Gene Network Sciences Announces Brain Cancer Collaboration with M.D. Anderson
News Apr 15, 2009
Gene Network Sciences, Inc. (GNS) has announced that it has entered into a research collaboration with The University of Texas M.D. Anderson Cancer Center aimed at the translation of DNA sequence and clinical data from patients with glioblastoma, the most common and deadly form of brain cancer, into breakthrough discoveries leading to drugs and diagnostics.
This collaboration will leverage the combination of genetic data and clinical oncology expertise from M.D. Anderson with supercomputers and advanced machine-learning software from GNS. Financial terms of the agreement were not disclosed.
The rich glioblastoma dataset produced by M.D. Anderson researchers, which includes genetic, genomic, and clinical endpoint data ("3-D Data"), will be analyzed using GNS's supercomputer-driven REFS™ (Reverse Engineering and Forward Simulation) software platform. These analyses are expected to generate models that enable the discovery of key genes, proteins and other molecular entities that together, as a network, causally drive glioblastoma disease progression, disease recurrence, and survival.
The results from these projects will include the identification of new combination drug targets for disease and the development of diagnostics to determine appropriate individual patient treatments.
"There continues to be an urgent need for a more efficient translation of research into improved treatments for glioblastoma patients," said Dr. Kenneth Aldape, who led the M.D. Anderson glioblastoma research team that conducted the research that produced the data. "With its computational expertise and commercially tested REFS(TM) platform, GNS is well positioned to work with us to achieve the desired acceleration in the development of sorely needed effective treatments and diagnostics for this deadly disease."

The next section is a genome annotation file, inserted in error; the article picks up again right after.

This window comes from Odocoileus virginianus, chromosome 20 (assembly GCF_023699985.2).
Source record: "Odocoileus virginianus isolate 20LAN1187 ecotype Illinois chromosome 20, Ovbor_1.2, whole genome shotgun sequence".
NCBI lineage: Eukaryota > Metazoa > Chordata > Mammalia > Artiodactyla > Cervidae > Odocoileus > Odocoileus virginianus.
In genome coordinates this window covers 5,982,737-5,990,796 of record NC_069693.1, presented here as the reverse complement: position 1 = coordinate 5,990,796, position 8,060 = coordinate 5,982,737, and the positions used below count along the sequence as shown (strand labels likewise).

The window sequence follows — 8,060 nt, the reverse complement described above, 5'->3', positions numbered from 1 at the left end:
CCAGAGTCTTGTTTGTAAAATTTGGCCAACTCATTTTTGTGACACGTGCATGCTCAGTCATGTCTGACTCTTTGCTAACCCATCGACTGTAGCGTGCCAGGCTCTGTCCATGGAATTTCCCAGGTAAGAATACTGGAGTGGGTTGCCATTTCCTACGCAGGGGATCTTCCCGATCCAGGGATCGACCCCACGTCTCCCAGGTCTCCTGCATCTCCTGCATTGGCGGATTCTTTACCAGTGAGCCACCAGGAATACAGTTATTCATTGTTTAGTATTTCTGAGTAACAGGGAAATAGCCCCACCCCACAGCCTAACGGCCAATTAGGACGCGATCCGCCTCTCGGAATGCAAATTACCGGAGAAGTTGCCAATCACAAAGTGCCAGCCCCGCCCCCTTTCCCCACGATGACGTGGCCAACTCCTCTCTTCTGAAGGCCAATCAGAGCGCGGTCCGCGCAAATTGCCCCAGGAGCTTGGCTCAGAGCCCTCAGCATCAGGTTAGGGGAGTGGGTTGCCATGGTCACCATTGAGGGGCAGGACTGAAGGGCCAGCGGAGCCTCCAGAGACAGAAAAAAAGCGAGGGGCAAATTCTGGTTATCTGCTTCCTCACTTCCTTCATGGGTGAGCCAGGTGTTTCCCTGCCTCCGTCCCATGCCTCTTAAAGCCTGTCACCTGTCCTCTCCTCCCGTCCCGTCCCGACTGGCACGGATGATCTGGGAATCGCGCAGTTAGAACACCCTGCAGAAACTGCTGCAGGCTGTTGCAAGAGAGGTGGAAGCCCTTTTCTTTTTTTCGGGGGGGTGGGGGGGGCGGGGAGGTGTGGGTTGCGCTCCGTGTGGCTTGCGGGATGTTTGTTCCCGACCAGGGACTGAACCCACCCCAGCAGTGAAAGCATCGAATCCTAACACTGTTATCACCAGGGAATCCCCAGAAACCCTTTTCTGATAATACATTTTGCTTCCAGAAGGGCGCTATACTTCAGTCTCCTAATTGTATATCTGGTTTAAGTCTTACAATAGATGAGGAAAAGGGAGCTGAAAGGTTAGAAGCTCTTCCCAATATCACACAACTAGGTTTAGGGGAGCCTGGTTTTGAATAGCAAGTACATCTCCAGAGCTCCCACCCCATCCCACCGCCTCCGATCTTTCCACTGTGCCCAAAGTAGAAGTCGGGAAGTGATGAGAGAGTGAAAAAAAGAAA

The parties plan to transform this coherent clinical 3-D Data into computer models which link genetic alterations to changes in gene expression to progression-free patient survival times. This computer model, developed by using the REFS(TM) platform, is expected to unravel the complex genetic circuitry underlying glioblastoma and reveal novel drug targets and markers of response.
These targets and markers may be used to identify the optimal single or combination drug therapy for a given patient's genetic alteration profile. The parties will utilize M.D. Anderson's clinical expertise to validate the discoveries and will work with strategic partners to make drugs and diagnostics stemming from these discoveries available to patients.
"GNS is excited to be working with one of the world's foremost research and clinical care institutions to rapidly translate lab bench research into bedside results," said Colin Hill, CEO of GNS. "Our collaborative work with M.D. Anderson is one of the first examples of applying next-generation machine-learning software and supercomputers to begin to realize the promise of personalized medicine."
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